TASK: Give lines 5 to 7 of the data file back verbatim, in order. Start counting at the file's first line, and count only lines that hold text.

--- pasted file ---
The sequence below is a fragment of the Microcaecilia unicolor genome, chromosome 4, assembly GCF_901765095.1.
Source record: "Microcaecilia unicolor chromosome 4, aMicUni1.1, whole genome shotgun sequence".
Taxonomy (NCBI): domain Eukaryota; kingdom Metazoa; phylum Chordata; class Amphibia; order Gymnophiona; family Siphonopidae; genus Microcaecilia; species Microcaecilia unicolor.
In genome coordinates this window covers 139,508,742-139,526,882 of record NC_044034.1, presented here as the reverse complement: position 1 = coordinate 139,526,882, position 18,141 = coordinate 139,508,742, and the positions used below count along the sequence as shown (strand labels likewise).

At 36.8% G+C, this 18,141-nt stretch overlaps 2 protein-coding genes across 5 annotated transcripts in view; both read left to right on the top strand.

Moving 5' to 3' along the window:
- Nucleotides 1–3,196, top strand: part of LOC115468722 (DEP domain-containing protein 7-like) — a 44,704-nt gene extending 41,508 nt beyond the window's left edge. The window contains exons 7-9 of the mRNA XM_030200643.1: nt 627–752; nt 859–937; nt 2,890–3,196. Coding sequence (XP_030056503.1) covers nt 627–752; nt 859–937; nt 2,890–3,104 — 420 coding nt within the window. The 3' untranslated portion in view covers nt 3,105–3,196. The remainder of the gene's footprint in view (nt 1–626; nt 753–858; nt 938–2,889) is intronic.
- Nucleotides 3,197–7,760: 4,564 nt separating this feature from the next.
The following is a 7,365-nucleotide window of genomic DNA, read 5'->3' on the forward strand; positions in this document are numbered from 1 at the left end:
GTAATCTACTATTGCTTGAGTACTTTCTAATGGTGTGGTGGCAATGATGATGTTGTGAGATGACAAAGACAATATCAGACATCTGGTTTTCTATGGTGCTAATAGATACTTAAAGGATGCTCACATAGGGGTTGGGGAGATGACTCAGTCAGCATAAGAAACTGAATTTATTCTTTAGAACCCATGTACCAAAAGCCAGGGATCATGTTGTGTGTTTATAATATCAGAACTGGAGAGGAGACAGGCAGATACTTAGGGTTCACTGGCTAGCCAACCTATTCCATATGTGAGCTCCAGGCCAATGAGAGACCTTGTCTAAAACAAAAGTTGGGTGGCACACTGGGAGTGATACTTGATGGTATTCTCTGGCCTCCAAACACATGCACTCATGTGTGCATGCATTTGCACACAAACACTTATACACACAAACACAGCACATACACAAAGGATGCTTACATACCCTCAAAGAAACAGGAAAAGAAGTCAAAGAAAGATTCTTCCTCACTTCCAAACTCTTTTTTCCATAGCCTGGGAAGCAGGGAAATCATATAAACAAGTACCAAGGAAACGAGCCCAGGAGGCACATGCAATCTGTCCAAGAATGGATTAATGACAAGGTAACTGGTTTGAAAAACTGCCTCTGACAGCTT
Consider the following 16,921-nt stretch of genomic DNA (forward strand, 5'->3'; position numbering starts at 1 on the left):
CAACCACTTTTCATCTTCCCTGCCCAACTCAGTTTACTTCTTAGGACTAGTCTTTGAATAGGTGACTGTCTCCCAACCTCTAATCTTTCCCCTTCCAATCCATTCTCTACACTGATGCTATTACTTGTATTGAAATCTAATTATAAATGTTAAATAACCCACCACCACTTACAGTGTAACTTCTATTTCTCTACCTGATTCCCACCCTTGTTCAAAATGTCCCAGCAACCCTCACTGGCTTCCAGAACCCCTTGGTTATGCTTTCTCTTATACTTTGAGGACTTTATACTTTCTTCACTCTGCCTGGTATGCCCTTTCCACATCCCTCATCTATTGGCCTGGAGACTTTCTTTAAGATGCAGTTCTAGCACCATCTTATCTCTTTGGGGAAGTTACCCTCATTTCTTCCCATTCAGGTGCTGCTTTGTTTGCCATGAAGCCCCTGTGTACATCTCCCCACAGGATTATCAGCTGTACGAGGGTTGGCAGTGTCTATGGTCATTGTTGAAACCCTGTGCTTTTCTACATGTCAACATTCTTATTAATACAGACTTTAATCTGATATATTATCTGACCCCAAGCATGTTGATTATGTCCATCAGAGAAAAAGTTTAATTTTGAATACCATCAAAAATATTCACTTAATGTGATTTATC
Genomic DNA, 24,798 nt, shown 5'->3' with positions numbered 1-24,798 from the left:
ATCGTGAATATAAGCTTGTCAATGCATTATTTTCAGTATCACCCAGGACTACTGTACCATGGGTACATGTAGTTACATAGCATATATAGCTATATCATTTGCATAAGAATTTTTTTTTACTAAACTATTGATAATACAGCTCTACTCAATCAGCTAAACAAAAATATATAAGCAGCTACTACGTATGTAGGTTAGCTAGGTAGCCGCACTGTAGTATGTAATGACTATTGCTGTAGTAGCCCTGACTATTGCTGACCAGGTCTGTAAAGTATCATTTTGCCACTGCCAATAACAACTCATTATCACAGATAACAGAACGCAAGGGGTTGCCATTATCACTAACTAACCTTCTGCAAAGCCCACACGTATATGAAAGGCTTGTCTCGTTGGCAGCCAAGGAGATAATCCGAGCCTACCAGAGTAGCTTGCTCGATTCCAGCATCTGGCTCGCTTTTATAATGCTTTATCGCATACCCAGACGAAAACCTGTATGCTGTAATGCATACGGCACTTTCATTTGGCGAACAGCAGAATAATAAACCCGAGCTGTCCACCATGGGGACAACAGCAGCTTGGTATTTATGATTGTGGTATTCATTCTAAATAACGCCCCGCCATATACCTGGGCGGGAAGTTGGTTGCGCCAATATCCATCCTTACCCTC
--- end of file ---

At 36.8% G+C, this 18,141-nt stretch overlaps 2 protein-coding genes across 5 annotated transcripts in view; both read left to right on the top strand.

Moving 5' to 3' along the window:
- Nucleotides 1–3,196, top strand: part of LOC115468722 (DEP domain-containing protein 7-like) — a 44,704-nt gene extending 41,508 nt beyond the window's left edge. The window contains exons 7-9 of the mRNA XM_030200643.1: nt 627–752; nt 859–937; nt 2,890–3,196. Coding sequence (XP_030056503.1) covers nt 627–752; nt 859–937; nt 2,890–3,104 — 420 coding nt within the window. The 3' untranslated portion in view covers nt 3,105–3,196. The remainder of the gene's footprint in view (nt 1–626; nt 753–858; nt 938–2,889) is intronic.